In the competitive startup world, companies often keep their cards close to their chest. In contrast to public companies, who need to provide detailed reports every quarter about expenses, compensation and funding, startups have no obligation to reveal financial data or future plans. This lack of transparency makes it challenging to gauge competitor status and roadmap.
Challenging, but not impossible. If you know where to look and are willing to be creative, you can get a coherent picture of competitor activity. Mine these four sources to get valuable insights about what others are up to:
#1: See what they are saying about themselves
Go to your competitor’s website. Download any brochures or white papers they offer online.
See who they are hiring. Are they looking for a VP of HR, which suggests growth in personnel, or a sudden slew of programmers, which indicates an increased focus on product development? Want hints about their geographical focus? Check out the locations of new marketing and sales positions or new offices.
Follow their social media and website channels. How do they position themselves? What product features or advantages do they highlights? Their messaging can give you a sense of their strategic direction and their unique selling points.
#2: What do their customers think?
See what case studies and logos they display on their site, then contact those companies. Hearing about the competition directly from a client can reveal a lot of information about your potential positioning.
Now is your chance! Ask your competitor’s clients detailed questions, like:
✔ How long did it take them to get up and running?
✔ What features do they use the most?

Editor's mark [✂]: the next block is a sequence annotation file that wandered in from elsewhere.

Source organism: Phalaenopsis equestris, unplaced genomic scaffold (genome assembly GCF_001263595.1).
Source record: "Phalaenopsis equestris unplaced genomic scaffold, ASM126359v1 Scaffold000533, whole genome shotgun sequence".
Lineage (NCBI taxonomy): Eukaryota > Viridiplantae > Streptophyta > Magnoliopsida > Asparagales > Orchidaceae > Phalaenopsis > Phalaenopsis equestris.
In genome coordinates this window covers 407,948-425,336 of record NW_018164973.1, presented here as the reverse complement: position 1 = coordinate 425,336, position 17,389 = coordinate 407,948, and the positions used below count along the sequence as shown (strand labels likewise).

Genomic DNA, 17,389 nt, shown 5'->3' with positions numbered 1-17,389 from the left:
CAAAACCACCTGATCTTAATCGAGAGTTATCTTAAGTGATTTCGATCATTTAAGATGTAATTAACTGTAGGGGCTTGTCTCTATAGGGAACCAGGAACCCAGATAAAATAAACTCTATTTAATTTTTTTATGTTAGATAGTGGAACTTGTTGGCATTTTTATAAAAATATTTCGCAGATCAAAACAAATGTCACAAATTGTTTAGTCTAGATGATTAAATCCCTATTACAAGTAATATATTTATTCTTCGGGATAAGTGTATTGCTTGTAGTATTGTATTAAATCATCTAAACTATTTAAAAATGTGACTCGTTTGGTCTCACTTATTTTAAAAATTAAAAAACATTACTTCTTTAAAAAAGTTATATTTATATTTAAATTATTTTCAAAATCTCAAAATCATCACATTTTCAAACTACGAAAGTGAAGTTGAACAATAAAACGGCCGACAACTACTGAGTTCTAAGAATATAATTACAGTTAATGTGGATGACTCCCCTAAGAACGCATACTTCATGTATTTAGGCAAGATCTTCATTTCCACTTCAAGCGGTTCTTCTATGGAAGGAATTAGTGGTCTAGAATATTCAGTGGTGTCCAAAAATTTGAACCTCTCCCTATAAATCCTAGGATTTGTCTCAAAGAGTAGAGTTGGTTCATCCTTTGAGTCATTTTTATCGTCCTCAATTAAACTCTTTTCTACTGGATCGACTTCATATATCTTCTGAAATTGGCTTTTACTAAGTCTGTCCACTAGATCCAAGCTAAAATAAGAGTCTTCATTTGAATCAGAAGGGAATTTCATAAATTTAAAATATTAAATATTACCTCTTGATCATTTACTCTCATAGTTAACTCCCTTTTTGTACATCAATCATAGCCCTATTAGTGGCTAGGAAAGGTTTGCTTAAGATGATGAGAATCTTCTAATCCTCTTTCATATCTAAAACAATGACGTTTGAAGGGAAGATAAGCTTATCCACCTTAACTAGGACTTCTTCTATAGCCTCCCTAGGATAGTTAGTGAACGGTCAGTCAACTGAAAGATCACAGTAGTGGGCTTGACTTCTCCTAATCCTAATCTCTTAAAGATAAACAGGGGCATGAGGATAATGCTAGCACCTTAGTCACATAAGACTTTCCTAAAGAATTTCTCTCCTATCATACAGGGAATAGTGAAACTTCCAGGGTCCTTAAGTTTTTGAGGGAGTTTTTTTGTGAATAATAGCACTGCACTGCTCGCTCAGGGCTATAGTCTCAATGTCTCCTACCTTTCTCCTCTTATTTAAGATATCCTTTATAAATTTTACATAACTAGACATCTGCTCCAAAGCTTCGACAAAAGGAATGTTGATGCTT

✔ What features do they wish they had?
✔ How has the product evolved over time?
✔ Do they know what developments are in the pipeline?
✔ What pain points are they still struggling with?
✔ How responsive is the company to support issues?
Let them vent about anything that is causing them frustration, or rave about what works.
#3 – See what others are saying about them
Set up Google alerts so you can stay on top of the competition’s media coverage. Track which bloggers and online publications are covering them.
Have they won any industry awards that serve as credibility builders? Are you ready to vie for those awards as well?
#4 – Where are they reaching their clients?
Discover what events and forums your competitors are using to engage with their clients, giving you insights about where you can find your target audience.
What trade shows are they attending? Check the company’s events page and go to your industry’s conferences sites – is the competition attending and/or sponsoring the show? See what their Head of Sales is posting on social media – this may tip you off to attendance as well.
What channels are they using to get their message across? Are you inundated with sponsored posts on LinkedIn? Keep an eye out for ads in industry publications – online and print. Maybe they are supplementing conventional marketing tactics with thought leadership pieces. Are they very vocal on Medium or through a company blog?
Monitor their social media activity. How often are they posting, and on which platforms – LinkedIn, Facebook, Twitter, etc.? Is Instagram their channel of choice? Explore which groups they have joined and see how active they are. Look at their founder’s pages and see where their opinion pieces are popping up.
Put it all together and proceed
Dig deep into the areas where you overlap and define your unique selling points. Based on your research, see if you can make minor tweaks to your product that will bring big wins. Of course, stay true to your vision and sift out any findings that would derail you from your chosen path.
This due diligence will pay off. At your next decision juncture, you’ll be able to make a choice with confidence, backed by knowledge versus intuition.
Read our white paper, “Strategy on Steroids: 5 steps to validating product-market fit” to learn more about how our lean approach can get you to market fast.
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